Ender’s Game

by Orson Scott Card, 1977, 1985, 1991

Fast, easy read, recommended on Book-A-Day calendar. Science fiction tale about a little boy, Ender Wiggin, who is sent to battle school at the age of 6 and trained to be the Commander who will save the world from the buggers. He does after 5 years of brutal training. Reading about it is tedious at times – battle after battle in simulators. But, he is an appealing character because he is so young. He has a brother, Peter, who is pure evil. His sister, Valentine, is pure sweetness. Peter ends up ruling earth after Ender saves it. Valentine and Ender end up colonizing a bugger planet. Ender finds a pupa at the very end, and it’s a new queen who relays all her thoughts to him – that they were so sorry they attacked the first time, that they were never going to do that again, and would he take her someplace where they can recolonize? He gently carries the pupa with him for the rest of his life.

Here is the last paragraph:

“So they boarded a starship and went from world to world. Wherever they stopped, he was always Andrew Wiggin, itinerant speaker for the dead, and she was always Valentine, historian errant, writing down the stories of the living while Ender spoke the stories of the dead. And always Ender carried with him a dry white cocoon, looking for the world where the hive-queen could awaken and thrive in peace. He looked a long time.”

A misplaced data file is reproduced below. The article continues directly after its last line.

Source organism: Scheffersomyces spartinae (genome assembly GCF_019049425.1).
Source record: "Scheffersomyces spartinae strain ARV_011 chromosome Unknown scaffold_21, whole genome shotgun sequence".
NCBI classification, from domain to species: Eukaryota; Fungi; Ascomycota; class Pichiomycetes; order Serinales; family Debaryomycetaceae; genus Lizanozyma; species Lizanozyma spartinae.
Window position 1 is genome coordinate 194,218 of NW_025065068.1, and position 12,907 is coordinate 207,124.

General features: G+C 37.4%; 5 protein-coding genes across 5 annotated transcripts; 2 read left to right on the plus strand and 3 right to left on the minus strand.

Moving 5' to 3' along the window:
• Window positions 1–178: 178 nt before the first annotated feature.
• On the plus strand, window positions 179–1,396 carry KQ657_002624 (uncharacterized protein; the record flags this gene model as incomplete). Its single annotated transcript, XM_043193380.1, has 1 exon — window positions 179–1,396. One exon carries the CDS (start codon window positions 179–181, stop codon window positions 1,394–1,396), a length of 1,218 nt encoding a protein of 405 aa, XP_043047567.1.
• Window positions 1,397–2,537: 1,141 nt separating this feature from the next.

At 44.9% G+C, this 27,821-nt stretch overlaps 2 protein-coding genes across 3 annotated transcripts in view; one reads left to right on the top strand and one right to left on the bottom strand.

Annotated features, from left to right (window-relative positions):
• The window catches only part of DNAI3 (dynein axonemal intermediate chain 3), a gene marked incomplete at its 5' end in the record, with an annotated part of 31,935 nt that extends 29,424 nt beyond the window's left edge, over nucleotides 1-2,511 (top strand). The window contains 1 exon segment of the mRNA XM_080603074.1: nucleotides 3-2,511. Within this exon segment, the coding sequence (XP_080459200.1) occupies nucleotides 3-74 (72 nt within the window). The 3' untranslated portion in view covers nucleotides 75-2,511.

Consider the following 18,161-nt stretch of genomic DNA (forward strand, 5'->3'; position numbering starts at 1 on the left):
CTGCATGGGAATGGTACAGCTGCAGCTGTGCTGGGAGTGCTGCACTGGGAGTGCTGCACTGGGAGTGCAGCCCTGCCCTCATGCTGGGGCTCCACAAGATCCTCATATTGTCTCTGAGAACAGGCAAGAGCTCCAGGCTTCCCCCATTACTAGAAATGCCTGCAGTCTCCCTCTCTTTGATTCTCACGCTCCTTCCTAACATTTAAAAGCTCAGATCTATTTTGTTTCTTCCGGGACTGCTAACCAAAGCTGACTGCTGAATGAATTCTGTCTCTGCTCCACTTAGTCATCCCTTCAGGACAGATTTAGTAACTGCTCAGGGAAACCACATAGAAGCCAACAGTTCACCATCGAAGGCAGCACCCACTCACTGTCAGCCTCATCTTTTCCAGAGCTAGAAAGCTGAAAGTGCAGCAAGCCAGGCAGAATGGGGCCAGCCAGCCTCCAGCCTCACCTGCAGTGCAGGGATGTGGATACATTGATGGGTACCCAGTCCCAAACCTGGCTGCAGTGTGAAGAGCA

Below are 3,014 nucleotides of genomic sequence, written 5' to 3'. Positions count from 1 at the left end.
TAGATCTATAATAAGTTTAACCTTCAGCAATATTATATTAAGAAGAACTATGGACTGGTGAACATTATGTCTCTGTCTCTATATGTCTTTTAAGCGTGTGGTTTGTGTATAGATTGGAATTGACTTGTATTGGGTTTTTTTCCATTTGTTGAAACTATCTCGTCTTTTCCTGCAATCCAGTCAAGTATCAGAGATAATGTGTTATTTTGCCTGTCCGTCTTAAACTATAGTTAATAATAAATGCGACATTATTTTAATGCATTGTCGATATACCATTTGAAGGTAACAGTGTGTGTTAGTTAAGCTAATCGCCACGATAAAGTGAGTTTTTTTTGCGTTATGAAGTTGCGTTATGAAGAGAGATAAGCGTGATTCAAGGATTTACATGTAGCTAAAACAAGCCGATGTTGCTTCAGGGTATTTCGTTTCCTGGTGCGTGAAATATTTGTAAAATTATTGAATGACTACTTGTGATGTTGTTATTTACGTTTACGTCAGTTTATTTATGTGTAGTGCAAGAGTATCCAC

Here’s how the Book-A-Day described the book:

“Spellbinding Science Fiction: The Wiggin children are unusual, even for the unusual world in which Ender’s Game, by Orson Scott Card, unfolds. There’s the oldest, Peter, a power-mad sociopath; Valentine, the sister who turns her eloquence to Peter’s service, and then there’s Ender, their little brother who is singled out by the authorities as a military genius. Set at some indeterminate time in the planet’s future, when humanity has been at war with the Formics, an insect-like alien race, for 100 years, Ender’s Game might appear at first blush to be the most formulaic of science fiction novels. But just try to put it down–or to stop listening to the riveting unabridged audiobook read by Stefan Rudnicki, Harlan Ellison, and others.”

In the Introduction the author wrote for this edition, he explains how he came to write the book. He’s Mormon and his brother is in the military. His religion and the basic training his brother went through influenced him. He also loved science fiction, especially Asimov’s Foundation trilogy.